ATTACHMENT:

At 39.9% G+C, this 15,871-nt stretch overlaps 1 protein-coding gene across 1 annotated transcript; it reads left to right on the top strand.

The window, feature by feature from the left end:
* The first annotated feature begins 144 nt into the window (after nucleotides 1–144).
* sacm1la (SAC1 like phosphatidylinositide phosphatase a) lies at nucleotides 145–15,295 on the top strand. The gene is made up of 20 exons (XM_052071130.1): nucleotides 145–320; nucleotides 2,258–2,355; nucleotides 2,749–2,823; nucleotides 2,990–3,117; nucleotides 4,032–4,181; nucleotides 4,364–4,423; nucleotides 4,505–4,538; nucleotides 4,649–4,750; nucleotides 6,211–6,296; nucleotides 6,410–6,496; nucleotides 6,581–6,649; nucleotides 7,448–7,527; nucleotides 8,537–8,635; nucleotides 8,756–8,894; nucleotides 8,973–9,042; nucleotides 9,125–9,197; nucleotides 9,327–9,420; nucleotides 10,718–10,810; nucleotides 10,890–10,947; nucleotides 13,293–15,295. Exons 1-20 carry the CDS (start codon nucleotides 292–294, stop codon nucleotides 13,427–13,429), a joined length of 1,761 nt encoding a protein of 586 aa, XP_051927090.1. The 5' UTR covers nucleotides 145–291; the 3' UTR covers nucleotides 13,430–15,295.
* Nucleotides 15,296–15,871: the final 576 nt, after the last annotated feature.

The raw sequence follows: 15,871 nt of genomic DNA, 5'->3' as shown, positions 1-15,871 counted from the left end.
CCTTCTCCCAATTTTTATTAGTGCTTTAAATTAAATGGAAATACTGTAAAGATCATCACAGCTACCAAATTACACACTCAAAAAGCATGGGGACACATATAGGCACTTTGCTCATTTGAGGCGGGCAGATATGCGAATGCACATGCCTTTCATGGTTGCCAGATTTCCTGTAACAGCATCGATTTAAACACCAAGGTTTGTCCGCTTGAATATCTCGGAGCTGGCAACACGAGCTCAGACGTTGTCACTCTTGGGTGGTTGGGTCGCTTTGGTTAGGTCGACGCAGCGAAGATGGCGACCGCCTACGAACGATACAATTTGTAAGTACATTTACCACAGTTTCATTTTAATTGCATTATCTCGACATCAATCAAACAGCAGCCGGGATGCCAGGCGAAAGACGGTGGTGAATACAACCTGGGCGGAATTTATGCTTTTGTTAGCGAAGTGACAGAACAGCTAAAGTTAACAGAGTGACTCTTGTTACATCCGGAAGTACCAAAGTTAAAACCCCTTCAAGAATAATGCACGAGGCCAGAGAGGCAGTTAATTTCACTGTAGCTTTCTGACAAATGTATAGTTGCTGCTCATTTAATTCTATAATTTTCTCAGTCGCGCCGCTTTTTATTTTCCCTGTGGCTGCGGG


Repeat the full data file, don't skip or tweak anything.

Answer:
At 39.9% G+C, this 15,871-nt stretch overlaps 1 protein-coding gene across 1 annotated transcript; it reads left to right on the top strand.

The window, feature by feature from the left end:
* The first annotated feature begins 144 nt into the window (after nucleotides 1–144).
* sacm1la (SAC1 like phosphatidylinositide phosphatase a) lies at nucleotides 145–15,295 on the top strand. The gene is made up of 20 exons (XM_052071130.1): nucleotides 145–320; nucleotides 2,258–2,355; nucleotides 2,749–2,823; nucleotides 2,990–3,117; nucleotides 4,032–4,181; nucleotides 4,364–4,423; nucleotides 4,505–4,538; nucleotides 4,649–4,750; nucleotides 6,211–6,296; nucleotides 6,410–6,496; nucleotides 6,581–6,649; nucleotides 7,448–7,527; nucleotides 8,537–8,635; nucleotides 8,756–8,894; nucleotides 8,973–9,042; nucleotides 9,125–9,197; nucleotides 9,327–9,420; nucleotides 10,718–10,810; nucleotides 10,890–10,947; nucleotides 13,293–15,295. Exons 1-20 carry the CDS (start codon nucleotides 292–294, stop codon nucleotides 13,427–13,429), a joined length of 1,761 nt encoding a protein of 586 aa, XP_051927090.1. The 5' UTR covers nucleotides 145–291; the 3' UTR covers nucleotides 13,430–15,295.
* Nucleotides 15,296–15,871: the final 576 nt, after the last annotated feature.

The raw sequence follows: 15,871 nt of genomic DNA, 5'->3' as shown, positions 1-15,871 counted from the left end.
CCTTCTCCCAATTTTTATTAGTGCTTTAAATTAAATGGAAATACTGTAAAGATCATCACAGCTACCAAATTACACACTCAAAAAGCATGGGGACACATATAGGCACTTTGCTCATTTGAGGCGGGCAGATATGCGAATGCACATGCCTTTCATGGTTGCCAGATTTCCTGTAACAGCATCGATTTAAACACCAAGGTTTGTCCGCTTGAATATCTCGGAGCTGGCAACACGAGCTCAGACGTTGTCACTCTTGGGTGGTTGGGTCGCTTTGGTTAGGTCGACGCAGCGAAGATGGCGACCGCCTACGAACGATACAATTTGTAAGTACATTTACCACAGTTTCATTTTAATTGCATTATCTCGACATCAATCAAACAGCAGCCGGGATGCCAGGCGAAAGACGGTGGTGAATACAACCTGGGCGGAATTTATGCTTTTGTTAGCGAAGTGACAGAACAGCTAAAGTTAACAGAGTGACTCTTGTTACATCCGGAAGTACCAAAGTTAAAACCCCTTCAAGAATAATGCACGAGGCCAGAGAGGCAGTTAATTTCACTGTAGCTTTCTGACAAATGTATAGTTGCTGCTCATTTAATTCTATAATTTTCTCAGTCGCGCCGCTTTTTATTTTCCCTGTGGCTGCGGG